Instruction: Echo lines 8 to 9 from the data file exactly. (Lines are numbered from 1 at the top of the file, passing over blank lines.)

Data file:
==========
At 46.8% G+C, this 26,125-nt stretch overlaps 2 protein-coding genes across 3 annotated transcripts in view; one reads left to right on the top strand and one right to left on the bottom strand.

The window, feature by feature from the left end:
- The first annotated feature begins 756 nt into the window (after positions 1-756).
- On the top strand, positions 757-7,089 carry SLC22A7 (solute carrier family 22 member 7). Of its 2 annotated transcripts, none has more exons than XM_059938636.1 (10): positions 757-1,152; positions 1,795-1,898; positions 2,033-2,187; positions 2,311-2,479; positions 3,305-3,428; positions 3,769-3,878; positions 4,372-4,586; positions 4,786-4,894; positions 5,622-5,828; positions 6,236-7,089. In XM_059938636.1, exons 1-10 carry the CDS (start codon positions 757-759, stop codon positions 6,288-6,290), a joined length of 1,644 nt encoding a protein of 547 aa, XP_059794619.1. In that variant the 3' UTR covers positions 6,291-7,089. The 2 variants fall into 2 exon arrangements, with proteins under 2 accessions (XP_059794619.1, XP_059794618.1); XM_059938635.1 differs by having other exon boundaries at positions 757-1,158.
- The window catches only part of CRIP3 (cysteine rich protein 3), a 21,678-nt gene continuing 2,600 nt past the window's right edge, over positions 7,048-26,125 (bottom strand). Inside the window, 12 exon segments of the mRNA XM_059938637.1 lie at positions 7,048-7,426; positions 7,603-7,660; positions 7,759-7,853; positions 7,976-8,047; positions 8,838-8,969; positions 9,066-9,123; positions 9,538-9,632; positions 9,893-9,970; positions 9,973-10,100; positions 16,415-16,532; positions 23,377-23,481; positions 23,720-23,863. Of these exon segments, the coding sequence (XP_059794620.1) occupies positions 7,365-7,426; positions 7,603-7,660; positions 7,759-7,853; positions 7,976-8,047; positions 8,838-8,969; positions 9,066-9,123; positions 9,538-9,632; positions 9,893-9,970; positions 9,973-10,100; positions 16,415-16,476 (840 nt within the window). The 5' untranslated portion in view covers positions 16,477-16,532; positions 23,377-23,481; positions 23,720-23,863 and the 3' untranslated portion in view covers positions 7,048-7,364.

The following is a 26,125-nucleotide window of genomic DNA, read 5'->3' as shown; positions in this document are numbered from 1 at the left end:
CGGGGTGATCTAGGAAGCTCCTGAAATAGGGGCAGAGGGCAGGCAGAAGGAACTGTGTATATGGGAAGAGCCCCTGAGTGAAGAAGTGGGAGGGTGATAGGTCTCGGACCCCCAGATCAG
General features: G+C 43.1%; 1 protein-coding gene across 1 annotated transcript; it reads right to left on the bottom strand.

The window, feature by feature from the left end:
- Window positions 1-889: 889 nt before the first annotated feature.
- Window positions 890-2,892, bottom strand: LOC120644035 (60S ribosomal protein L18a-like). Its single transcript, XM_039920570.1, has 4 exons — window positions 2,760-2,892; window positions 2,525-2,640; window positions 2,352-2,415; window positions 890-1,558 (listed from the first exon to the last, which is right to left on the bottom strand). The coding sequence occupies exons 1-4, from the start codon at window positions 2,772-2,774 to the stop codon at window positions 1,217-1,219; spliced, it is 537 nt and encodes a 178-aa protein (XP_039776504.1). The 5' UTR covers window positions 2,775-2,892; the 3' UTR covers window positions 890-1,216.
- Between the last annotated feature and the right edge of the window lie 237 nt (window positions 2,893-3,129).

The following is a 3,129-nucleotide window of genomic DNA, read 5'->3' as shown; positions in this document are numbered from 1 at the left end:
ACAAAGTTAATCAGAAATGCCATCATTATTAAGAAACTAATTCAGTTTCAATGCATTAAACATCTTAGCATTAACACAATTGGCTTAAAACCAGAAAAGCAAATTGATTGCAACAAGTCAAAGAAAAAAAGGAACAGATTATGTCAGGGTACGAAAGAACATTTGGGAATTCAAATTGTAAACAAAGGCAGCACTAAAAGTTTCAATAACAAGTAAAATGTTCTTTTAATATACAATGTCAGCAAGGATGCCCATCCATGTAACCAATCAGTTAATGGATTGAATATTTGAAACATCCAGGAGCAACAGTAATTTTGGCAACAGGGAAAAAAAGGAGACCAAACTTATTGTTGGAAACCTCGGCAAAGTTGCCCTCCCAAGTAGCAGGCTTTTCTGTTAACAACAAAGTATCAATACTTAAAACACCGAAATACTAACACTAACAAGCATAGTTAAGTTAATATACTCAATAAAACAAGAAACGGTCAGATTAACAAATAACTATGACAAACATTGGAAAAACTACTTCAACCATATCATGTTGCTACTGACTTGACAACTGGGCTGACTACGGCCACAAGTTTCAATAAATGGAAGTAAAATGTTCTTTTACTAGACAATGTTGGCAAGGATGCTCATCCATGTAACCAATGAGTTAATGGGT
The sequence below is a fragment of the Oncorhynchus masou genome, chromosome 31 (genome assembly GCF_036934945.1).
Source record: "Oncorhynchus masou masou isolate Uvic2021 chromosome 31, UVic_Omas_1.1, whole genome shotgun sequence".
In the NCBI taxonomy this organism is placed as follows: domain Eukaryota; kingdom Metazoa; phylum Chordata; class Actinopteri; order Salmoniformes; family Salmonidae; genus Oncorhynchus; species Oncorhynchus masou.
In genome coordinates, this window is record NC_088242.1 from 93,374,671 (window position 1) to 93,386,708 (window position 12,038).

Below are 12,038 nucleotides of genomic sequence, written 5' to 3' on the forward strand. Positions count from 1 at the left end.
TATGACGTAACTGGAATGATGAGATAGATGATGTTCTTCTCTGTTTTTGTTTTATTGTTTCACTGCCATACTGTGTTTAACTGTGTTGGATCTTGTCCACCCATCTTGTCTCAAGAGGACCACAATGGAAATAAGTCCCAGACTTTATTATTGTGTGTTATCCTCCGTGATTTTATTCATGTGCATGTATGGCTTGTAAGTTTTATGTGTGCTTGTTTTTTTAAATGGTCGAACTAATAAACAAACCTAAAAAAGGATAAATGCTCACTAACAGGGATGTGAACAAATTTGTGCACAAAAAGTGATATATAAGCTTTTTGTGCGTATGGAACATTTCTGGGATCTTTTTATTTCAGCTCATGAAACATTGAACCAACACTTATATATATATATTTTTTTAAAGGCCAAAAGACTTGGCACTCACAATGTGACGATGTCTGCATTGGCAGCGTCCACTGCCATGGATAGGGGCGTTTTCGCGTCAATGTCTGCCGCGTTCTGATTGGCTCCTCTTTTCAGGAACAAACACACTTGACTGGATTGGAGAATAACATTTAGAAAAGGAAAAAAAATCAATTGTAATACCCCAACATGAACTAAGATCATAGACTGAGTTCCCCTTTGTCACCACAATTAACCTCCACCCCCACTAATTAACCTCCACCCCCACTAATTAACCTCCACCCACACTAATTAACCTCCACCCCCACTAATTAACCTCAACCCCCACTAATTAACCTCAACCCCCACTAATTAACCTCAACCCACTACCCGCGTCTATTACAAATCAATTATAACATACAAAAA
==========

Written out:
General features: G+C 43.1%; 1 protein-coding gene across 1 annotated transcript; it reads right to left on the bottom strand.

The window, feature by feature from the left end: